Hi! Sorry it’s been a little while since the last entry, but 1, not much has been happening on the battlefront and 2, looking at a computer gives me a headache.
First off, let me say that my eye looks a LOT better this week. As one friend exclaimed upon seeing me, “Jen! You look normal!” Thank you. I don’t know that I’ve ever been called normal, so that’s cool. It’s still very obvious to look at me that there is something funky with my eye. It’s puffy, the lid is droopy and my eyeball is red (but not demon-like red like before, so I’ll call that progress). No, not quite normal, but much better, so I’ll take it. I was allowed to stop using the dilating drops on Monday, and those suckers burn going in, so it’s been nice to ditch that. It still took a few days to lose the startled lemur look in that eye, but now I think it’s looking better. As for the headaches, I’ve had some doozies this week, probably adjusting to the lack of dilation in the eye (maybe? Just a guess). I have had some double vision, but nothing too severe so far. And for whatever reason, looking at a computer screen gives me major eyestrain and headaches, but my iPad, phone, books and magazines aren’t nearly as hard to look at. Go figure.
I’m scheduled for my followup at Mayo on the 20th of this month. Apparently this was a tricky thing to get scheduled because my oncologist is only in the office for two days this month and those days just happen to fall during a trip I’m taking with Rich at the end of the month. Seriously, I will be gone for two business days, that’s it, but those are the days the doctor could see me. So, I’m seeing Dr. Chen, who is… I don’t know his exact title, so I don’t want to offend… Assistant? Associate? Fellow? Right hand dude? Whatever, I’ve met him and I like him, and he’s the one who did my second surgery since my main guy had scooted off to Miami by then. He’s totally competent I’m sure, but I’m still a little disappointed I won’t be seeing Dr. Pulido. Of course, I’m hoping there will be no complications and it’ll be a quick visit, so it probably won’t matter who I see.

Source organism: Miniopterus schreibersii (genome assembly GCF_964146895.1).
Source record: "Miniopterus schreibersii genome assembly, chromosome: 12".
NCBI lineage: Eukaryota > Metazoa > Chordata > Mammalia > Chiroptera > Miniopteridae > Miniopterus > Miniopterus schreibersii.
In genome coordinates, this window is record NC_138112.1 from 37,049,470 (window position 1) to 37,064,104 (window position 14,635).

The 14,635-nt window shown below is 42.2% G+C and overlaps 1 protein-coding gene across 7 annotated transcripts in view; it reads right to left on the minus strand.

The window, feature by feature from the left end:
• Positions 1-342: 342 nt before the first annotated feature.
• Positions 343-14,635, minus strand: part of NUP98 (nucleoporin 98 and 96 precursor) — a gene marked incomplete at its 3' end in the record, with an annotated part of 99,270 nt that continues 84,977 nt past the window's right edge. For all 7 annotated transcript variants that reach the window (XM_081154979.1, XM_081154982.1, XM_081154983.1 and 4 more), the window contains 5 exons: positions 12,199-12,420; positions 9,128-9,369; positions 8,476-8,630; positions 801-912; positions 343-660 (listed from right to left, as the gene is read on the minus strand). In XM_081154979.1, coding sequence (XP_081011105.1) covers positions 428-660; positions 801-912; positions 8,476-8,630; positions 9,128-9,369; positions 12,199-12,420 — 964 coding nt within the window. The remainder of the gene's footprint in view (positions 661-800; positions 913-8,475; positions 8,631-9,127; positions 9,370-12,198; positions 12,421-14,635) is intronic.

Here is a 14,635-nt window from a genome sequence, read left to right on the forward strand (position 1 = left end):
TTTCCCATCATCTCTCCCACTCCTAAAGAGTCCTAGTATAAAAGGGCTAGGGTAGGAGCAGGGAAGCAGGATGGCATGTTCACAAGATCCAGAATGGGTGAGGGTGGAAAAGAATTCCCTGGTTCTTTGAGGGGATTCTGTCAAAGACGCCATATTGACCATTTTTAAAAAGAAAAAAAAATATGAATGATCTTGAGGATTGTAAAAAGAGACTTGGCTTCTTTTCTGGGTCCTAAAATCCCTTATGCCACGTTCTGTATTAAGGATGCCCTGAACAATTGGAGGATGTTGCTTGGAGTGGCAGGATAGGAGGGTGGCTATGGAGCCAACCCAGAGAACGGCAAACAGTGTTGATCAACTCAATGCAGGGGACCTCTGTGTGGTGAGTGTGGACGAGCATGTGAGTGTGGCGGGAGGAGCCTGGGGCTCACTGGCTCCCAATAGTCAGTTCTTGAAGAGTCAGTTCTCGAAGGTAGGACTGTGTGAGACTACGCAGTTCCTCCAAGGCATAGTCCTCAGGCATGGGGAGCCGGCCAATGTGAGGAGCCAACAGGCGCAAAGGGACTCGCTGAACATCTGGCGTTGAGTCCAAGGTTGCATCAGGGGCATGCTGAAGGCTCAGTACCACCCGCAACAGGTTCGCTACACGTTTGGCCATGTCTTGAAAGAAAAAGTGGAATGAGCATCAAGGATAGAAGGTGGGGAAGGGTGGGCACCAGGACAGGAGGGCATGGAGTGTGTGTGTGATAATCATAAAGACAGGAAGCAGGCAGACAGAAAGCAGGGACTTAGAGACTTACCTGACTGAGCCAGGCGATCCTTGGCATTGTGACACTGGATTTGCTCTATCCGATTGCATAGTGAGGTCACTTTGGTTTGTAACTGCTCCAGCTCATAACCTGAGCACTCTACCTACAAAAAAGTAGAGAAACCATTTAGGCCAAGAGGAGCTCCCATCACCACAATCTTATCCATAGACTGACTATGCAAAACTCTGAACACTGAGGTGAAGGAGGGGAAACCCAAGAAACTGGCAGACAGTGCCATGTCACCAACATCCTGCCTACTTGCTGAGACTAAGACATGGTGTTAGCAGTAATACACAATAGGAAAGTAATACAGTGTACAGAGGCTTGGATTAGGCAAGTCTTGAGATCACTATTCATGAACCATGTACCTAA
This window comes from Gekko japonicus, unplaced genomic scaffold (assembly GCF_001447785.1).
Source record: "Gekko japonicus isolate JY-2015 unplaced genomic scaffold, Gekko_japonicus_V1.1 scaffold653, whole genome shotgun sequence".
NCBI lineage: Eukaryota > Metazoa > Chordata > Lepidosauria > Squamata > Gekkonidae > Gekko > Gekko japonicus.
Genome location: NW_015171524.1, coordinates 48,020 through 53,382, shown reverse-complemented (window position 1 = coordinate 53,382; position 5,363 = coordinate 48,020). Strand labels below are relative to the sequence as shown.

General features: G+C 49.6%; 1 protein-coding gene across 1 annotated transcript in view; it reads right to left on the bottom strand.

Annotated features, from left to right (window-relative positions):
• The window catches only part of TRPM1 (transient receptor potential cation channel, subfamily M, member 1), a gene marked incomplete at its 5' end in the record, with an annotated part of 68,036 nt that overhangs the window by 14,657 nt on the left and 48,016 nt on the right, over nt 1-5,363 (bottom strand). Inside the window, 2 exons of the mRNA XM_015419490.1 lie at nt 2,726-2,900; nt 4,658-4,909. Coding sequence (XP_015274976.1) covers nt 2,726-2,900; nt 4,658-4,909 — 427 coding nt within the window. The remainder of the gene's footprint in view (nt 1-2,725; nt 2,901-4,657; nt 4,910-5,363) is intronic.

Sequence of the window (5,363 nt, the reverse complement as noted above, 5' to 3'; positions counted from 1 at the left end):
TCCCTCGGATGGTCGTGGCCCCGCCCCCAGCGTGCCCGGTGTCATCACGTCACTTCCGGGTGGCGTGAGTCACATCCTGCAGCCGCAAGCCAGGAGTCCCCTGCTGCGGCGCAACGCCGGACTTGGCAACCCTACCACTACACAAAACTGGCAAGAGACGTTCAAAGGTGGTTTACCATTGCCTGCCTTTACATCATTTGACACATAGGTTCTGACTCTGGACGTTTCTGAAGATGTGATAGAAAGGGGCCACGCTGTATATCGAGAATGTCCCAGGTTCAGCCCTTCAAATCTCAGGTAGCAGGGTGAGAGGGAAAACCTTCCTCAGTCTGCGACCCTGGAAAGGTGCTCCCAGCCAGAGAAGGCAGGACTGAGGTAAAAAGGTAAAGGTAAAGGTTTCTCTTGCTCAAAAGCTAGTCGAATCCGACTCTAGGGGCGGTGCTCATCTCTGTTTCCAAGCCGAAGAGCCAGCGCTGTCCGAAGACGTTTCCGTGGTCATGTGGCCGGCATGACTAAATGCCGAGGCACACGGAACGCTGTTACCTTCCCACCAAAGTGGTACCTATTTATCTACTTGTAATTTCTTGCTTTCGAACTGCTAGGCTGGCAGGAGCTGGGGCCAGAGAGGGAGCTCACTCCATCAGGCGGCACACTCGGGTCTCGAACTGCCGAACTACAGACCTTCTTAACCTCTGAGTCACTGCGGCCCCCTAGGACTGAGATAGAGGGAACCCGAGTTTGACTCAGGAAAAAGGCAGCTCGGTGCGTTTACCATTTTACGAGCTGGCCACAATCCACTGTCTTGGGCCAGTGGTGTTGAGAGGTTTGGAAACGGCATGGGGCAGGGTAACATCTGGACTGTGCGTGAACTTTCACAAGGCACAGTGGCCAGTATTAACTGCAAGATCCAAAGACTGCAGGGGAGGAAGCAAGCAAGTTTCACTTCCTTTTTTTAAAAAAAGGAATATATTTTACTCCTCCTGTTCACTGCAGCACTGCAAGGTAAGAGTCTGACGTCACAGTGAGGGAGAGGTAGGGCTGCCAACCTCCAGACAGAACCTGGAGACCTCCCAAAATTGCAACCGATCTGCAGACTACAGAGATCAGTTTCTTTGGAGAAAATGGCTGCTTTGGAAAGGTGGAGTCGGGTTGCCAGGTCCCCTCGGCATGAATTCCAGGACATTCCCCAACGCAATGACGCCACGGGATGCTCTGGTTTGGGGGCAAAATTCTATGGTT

So that’s the info for this week. As always, you can stop reading now if you were just checking on how things are progressing and all the other “newsworthy” type stuff. This is the part where I ramble about things, and if you don’t want to read it, I’m not hurt. Really, it’s cool that you were checking in on me. I appreciate it!
And now for some rambling…
Kind of a silly thing, really – I changed what side I part my hair on. I know, I know, this is not a big deal. People do it all the time, but I have parted my hair on the same side ever since the 80’s when I dutifully parted it in the middle (more height). But as I was walking into the salon to get my hair cut last week, the wind blew a big chunk of hair over my good eye and I couldn’t see. It was a little startling, really. But it got me thinking – if I’m going to lose even more sight in my bad eye, then I should really give my good eye as much of an unobstructed view of the world as I can. I walked into the salon and told my hair stylist, “I think we need to change what side I part my hair on.” She of course did not think this is a big deal. Because let’s be honest – it’s not. However, retraining my hair to go in the totally opposite direction this week has been tedious. I am constantly moving hair out of my face in a frustrated huff because the hair really wants to be aimed a different way. And I think, “Darn you, cancer. You made me change my part.”